Exploiting the full potential of information rich and rapidly growing repositories of patient clinical text is hampered by the absence of scalable and robust de-identification tools. Clinical text contains protected health information (PHI), and the Health Insurance Portability and Accountability Act (HIPAA) restricts research use of patient information containing PHI to specific, limited, IRB-approved projects. As a result, vast repositories of clinical text remain under-used by internal researchers, and are even less available for external transmission to outside collaborators or for centralized processing by state-of-the-art natural language processing (NLP) technologies. De-identification, which is the removal of PHI from clinical text, is challenging. Despite their availability for over a decade, commercially available automated systems are expensive, require local tailoring, and have not gained widespread market penetration. Manual methods are costly and do not scale, yet continue to be used despite the small amount of residual PHI they leave behind. Open source de-identification tools based on state-of-the-art machine learning technologies can perform at or above the level of manual approaches but also suffer from the residual PHI problem. Current de-identification approaches, then, also severely limit the use and mobility of clinical text while exposing patients to privacy risks. These approaches redact PHI, blacking it out or replacing it with symbols (e.g., "Here for cardiac eval is Mr. **PT_NAME, a **AGE<60s>yo male with his son Doug ..."). Traditional approaches leave residual PHI ("Doug" in this example) to be easily noticed by readers of the text, as it remains plainly visible among the prominent redactions. We developed and pilot tested an alternative approach we believe addresses the residual PHI problem. Our approach uses the strategy of concealing, rather than trying to eliminate, residual PHI. We call it the "Hiding In Plain Sight" (HIPS) approach. HIPS replaces all known PHI with "surrogate" PHI- fictional names, ages, etc.-that look real but do not refer to any actual patient. A HIPS version of the above text is: "Here for cardiac eval is Mr. Jones, a 64 yo male with his son Doug ..." where the name "Jones" and age "64" are fictional surrogates, but the name "Doug" is residual PHI. To a reader, the surrogates and the residual PHI are indistinguishable. This prevents the reader from detecting the latter, avoiding disclosure. Our preliminary studies suggest that HIPS can reduce the risk of disclosure of residual PHI by a factor of 10. This yields overall performance that far surpasses the performance attainable by manual methods, and is unlikely to be matched, we believe, by additional incremental improvements in PHI tagging models (i.e., efforts to reduce residual PHI). Our pilot studies indicate IRBs would welcome the HIPS approach if it were shown to be effective through rigorous evaluation. To expand usage of clinical text and enhance patient privacy, we propose to formalize rules of effective surrogate generation (Aim 1), extend related de-identification confidence scoring methods (Aim 2), and conduct rigorous efficacy testing of HIPS in diverse institutional settings (Aim 3).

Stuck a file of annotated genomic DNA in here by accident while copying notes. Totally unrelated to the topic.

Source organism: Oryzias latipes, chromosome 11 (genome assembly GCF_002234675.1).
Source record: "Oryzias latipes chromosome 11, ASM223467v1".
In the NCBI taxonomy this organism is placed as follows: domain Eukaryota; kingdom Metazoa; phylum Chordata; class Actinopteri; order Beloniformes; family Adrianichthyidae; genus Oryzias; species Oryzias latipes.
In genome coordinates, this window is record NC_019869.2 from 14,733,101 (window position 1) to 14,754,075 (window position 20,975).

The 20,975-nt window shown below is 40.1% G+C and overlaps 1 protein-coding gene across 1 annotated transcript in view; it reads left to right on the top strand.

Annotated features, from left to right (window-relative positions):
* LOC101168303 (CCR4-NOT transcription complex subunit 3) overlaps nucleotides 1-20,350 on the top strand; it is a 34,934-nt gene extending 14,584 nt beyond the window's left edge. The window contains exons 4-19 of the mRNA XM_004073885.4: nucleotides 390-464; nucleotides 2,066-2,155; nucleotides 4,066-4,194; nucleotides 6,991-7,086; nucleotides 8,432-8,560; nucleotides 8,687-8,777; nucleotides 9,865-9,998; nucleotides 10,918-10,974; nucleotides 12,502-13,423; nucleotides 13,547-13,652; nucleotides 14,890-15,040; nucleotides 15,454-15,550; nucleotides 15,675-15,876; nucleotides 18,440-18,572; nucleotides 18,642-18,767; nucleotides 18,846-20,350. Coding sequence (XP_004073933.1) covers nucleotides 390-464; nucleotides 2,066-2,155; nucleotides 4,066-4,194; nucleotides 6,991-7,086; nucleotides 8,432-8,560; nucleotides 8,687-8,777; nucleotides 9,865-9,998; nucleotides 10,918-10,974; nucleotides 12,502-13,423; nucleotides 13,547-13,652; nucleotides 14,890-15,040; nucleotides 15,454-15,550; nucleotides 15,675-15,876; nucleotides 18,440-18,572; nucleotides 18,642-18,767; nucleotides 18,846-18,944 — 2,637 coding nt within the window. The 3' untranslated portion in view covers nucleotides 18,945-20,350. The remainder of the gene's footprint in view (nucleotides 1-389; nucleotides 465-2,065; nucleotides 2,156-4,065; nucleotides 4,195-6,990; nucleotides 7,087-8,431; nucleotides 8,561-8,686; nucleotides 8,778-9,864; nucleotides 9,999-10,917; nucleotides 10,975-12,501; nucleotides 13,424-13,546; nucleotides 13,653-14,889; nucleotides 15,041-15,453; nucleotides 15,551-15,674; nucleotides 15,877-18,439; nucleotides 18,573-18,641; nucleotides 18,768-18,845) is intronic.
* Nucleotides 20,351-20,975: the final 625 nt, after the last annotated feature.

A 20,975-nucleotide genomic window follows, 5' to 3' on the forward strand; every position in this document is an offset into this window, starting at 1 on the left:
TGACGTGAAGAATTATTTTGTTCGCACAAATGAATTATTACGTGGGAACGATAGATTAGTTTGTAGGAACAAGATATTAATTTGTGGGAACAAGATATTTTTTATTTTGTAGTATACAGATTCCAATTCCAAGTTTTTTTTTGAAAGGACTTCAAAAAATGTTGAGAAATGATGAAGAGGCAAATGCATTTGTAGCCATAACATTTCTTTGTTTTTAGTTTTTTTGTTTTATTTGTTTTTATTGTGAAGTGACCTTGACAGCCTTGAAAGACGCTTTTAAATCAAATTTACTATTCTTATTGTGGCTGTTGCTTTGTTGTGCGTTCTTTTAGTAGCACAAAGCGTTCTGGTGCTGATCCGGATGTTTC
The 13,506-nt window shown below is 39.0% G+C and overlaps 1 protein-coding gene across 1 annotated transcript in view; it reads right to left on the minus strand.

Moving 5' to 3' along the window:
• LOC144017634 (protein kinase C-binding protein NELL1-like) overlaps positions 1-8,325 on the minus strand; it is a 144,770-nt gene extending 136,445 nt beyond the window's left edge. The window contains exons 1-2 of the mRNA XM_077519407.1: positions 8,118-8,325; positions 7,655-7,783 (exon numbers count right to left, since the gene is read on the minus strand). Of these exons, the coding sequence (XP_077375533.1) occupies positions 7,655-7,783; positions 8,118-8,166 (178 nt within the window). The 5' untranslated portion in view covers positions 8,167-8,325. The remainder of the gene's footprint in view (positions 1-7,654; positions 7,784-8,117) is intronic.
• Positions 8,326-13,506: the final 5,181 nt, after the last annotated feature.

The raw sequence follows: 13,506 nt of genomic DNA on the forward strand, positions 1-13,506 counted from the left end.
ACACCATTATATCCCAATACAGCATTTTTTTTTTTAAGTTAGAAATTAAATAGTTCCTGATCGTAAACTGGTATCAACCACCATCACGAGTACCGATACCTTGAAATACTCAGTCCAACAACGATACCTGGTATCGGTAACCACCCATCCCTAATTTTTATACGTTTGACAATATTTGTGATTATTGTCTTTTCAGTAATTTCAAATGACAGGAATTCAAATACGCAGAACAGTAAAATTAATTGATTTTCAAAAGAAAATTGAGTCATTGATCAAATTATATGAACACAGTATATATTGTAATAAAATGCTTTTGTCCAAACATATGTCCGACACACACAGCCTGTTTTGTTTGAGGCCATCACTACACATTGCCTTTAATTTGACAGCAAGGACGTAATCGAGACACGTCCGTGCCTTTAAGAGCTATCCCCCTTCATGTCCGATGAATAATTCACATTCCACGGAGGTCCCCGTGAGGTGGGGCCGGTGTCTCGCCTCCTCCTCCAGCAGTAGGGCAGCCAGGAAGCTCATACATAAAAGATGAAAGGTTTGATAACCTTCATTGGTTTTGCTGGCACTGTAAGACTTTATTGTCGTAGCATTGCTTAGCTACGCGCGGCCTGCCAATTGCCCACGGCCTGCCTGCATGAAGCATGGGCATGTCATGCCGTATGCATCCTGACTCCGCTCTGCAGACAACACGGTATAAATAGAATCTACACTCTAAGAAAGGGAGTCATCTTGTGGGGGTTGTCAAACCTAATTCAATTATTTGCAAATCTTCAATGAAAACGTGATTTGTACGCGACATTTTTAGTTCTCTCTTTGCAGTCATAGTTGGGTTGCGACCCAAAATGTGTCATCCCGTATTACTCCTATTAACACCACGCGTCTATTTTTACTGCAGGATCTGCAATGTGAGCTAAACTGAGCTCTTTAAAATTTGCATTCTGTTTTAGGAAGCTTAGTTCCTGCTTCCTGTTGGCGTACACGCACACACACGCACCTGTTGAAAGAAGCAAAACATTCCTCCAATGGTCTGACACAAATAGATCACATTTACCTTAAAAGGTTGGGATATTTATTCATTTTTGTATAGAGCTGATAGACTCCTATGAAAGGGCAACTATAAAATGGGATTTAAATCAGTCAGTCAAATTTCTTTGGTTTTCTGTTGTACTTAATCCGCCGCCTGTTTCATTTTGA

Public Health Relevance

All known automated de-identification methods leave behind a small amount of residual protected health information (PHI), which presents a risk of disclosing patient privacy and creates barriers to more widespread internal use and external sharing of information-rich clinical text for broad research purpose. This project advances and evaluates the efficacy of a novel method, called the Hiding In Plain Sight (HIPS) approach, which conceals residual PHI by replacing all other instance of PHI found in a document with realistic appearing but fictitious surrogates. Rigorous efficacy testing is needed to confirm that HIPS surrogates effectively reduce risk of exposing patient privacy by concealing the small amount of residual PHI all known de-identification leave behind.

National Institute of Health (NIH)
Research Project (R01)
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Biomedical Library and Informatics Review Committee (BLR)
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Sim, Hua-Chuan
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Group Health Cooperative
United States
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Li, Muqun; Carrell, David; Aberdeen, John et al. (2014) De-identification of clinical narratives through writing complexity measures. Int J Med Inform 83:750-67